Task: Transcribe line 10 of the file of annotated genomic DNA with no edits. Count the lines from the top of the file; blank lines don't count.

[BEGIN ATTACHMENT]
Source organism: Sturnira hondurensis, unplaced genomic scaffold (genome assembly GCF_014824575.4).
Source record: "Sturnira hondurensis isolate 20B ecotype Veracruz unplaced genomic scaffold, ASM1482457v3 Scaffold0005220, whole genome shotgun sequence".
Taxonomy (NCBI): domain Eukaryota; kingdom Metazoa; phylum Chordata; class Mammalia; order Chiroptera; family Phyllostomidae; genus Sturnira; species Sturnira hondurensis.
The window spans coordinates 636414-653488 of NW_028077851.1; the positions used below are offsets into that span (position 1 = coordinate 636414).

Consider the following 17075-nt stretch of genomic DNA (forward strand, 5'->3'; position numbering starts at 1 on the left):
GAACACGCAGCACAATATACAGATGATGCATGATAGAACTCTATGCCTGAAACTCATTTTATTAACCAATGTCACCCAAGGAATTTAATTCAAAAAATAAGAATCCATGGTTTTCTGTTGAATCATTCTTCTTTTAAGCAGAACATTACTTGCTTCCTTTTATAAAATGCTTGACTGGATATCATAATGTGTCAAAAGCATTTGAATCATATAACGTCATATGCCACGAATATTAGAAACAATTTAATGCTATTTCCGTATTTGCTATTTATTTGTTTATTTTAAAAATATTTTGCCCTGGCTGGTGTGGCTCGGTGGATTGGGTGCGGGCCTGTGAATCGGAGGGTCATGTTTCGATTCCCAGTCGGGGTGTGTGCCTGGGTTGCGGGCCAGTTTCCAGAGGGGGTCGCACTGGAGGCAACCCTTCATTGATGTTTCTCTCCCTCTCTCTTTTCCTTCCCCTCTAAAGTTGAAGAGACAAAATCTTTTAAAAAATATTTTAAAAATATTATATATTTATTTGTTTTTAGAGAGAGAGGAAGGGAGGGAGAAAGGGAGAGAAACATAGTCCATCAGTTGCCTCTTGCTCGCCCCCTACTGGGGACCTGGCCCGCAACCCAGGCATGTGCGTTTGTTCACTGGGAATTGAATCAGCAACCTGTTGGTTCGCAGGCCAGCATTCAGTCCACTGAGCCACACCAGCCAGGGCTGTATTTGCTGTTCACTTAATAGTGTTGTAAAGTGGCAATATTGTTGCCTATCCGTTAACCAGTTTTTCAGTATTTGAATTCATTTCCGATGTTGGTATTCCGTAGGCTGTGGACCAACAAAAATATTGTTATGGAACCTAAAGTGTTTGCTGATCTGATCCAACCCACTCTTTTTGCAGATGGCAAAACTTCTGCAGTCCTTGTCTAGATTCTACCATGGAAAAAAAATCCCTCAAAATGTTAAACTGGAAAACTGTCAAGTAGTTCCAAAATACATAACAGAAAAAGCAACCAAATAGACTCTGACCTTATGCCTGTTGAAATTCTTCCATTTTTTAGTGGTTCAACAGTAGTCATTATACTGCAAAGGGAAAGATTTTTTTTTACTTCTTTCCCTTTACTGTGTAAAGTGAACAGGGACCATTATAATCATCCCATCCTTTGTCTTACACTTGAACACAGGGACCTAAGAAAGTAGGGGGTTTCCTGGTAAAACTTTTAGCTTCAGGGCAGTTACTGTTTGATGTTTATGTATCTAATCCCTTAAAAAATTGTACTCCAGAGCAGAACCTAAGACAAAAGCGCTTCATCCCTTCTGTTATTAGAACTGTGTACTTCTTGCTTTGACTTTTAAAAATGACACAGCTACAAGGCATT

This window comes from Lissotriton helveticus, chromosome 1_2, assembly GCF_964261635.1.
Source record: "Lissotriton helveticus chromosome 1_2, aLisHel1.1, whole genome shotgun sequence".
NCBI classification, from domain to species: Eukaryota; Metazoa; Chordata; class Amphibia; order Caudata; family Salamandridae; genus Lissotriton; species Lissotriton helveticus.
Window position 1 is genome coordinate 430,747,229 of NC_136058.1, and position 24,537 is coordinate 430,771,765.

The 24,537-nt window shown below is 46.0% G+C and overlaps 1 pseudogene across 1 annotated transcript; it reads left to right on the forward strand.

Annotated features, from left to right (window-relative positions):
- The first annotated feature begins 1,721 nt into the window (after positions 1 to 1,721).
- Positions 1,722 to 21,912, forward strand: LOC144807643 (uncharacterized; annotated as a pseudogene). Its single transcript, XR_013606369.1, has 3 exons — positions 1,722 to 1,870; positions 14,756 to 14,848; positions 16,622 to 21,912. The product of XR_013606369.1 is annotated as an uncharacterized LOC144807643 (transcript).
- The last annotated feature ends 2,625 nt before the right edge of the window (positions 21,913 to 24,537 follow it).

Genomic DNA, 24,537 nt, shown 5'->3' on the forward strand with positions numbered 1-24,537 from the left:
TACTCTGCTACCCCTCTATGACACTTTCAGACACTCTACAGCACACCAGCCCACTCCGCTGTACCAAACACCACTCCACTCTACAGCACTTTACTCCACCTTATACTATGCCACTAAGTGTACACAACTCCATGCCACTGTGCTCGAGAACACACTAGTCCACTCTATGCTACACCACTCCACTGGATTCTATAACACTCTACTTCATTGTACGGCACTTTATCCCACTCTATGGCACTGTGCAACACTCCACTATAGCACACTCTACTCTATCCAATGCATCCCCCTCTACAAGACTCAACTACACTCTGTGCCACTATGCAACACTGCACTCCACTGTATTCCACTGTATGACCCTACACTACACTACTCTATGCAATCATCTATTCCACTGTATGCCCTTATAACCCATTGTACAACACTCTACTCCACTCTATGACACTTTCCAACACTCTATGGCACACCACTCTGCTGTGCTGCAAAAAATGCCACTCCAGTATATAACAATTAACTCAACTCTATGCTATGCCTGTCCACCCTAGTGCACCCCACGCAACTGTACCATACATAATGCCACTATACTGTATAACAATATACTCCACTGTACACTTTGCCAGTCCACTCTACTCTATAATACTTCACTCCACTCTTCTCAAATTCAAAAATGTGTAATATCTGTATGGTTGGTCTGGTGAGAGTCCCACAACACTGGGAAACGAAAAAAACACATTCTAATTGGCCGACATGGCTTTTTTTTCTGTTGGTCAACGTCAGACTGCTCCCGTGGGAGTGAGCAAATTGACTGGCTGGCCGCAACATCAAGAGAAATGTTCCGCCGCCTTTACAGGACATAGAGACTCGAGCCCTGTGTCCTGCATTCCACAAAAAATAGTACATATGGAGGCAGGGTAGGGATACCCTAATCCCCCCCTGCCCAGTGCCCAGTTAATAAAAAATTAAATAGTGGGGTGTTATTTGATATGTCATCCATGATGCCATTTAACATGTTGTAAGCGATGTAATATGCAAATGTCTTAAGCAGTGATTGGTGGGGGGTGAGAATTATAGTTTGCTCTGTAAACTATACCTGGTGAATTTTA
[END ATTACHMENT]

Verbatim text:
Window position 1 is genome coordinate 430,747,229 of NC_136058.1, and position 24,537 is coordinate 430,771,765.